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CNN Money: Judge to Madoff investors: You're not worth that much

By Aaron Smith @CNNMoney

NEW YORK (CNNMoney) -- A federal judge shot down an appeal from investors in Bernard Madoff's scheme, dismissing their opinion that they're entitled to the amount of money that the Ponzi schemer said they were worth.

The ruling applies to investors who believe they should be compensated not just for the money they invested with Madoff, but for the amount of money he said they were worth. These amounts were based on the last financial statements Madoff sent out before his scam collapsed with his arrest on Dec. 11, 2008.

Madoff's statements typically said that the balance had grown significantly since the original deposit, even though the money wasn't actually invested and, in many cases, simply disappeared.

Judge Dennis Jacobs of the U.S. Court of Appeals in New York wrote that the use of Madoff's financial statements as a basis for claims "would have the absurd effect of treating fictitious and arbitrarily assigned paper profits as real, and would give legal effect to Madoff's machinations."

With his ruling, Judge Jacobs sided with Irving Picard, an attorney appointed by U.S. Bankruptcy Court in Manhattan to track down the money and assets lost to Madoff in the largest pyramid scheme in history.

More than 16,000 investors have filed claims with Picard to retrieve the money they lost to Madoff. But Picard has rejected the majority of these claims, and actually sued some of these investors for allegedly profiting from the scheme, regardless of whether or not they suspected Madoff as a shyster.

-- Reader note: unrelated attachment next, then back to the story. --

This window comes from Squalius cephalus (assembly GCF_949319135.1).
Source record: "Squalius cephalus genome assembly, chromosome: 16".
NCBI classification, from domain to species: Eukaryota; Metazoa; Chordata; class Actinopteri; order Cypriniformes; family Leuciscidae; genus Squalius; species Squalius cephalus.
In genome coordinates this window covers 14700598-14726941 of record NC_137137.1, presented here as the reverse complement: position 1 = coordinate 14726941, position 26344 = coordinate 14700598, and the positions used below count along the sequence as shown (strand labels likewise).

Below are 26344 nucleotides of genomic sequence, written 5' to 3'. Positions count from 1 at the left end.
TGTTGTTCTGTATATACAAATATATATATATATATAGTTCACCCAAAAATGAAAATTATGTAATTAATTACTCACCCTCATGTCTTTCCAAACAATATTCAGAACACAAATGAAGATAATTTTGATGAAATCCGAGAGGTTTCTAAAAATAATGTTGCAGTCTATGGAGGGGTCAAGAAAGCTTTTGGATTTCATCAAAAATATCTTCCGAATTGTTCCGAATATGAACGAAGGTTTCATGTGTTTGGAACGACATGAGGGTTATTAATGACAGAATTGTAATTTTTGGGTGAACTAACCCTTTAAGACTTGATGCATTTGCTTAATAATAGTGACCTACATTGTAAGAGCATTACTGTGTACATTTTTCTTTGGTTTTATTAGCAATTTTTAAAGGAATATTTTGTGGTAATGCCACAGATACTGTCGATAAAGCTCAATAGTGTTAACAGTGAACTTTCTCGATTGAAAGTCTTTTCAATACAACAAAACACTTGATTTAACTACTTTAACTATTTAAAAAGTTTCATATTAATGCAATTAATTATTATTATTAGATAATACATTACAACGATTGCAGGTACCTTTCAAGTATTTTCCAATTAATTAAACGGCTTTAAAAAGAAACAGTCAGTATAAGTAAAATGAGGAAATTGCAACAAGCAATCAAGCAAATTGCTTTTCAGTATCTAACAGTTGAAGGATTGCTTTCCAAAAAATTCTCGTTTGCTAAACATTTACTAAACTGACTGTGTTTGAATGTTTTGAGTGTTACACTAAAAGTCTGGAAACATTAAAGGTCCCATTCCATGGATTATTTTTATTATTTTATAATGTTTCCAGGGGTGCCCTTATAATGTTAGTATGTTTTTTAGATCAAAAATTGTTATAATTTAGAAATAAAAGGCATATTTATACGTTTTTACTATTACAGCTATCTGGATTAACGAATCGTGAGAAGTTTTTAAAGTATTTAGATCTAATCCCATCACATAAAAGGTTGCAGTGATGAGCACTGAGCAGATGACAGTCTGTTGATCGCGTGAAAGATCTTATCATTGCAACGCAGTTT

Picard is only recognizing net equity claims, meaning claims from investors who deposited more than they withdrew and are seeking to get their deposits back.

Lawyers make millions from Madoff mess

"We have maintained all along that our definition of net equity -- which is supported by longstanding precedents in bankruptcy and securities laws -- is the fairest approach to the determination of claims, and we hope that the court's decision can be the final word on this issue," said Picard's spokeswoman Amanda Remus in a statement.

Anthony Sabino, a business and law professor from St. John's University, said the judge's ruling is based on "settled law" and "common sense."

"It's absurd to think that the losses suffered by these investors could be calculated on the basis of fake profits, as claimed by that master trickster, Bernie Madoff," said Sabino. "Certainly, what they suffered is tragic, but you don't compound the tragedy by making ludicrous assertions of what was lost."

But Ron Stein, president of the Network for Investor Action and Protection, said he "strongly disagrees with the appeals court's ruling, which is another blow to small investors who merely relied on the information their broker gave them."

Helen Davis Chaitman, an attorney representing Diane and Roger Peskin, who are among the dozens of investors who appealed, said the judge's ruling undermines investors' faith in the markets.

"The Second Circuit's holding will destroy investor confidence in the capital markets because of the promise of [Securities Investor Protection Corp.] insurance is illusory," she said, referring to the nonprofit organization that provides insurance to investors.

Inside Madoff's New York penthouse

Saul Katz and Fred Wilpon, co-owners of the New York Mets baseball team, are among the group of investors who filed the appeal. They were sued by the trustee for allegedly profiting off the scheme. Like other sued investors, they deny having any knowledge that it was a Ponzi scheme.

Madoff pleaded guilty in March 2009 to 11 criminal counts related to running the Ponzi scheme. The 73-year-old convict is languishing at a federal prison in North Carolina, where is serving a 150-year sentence.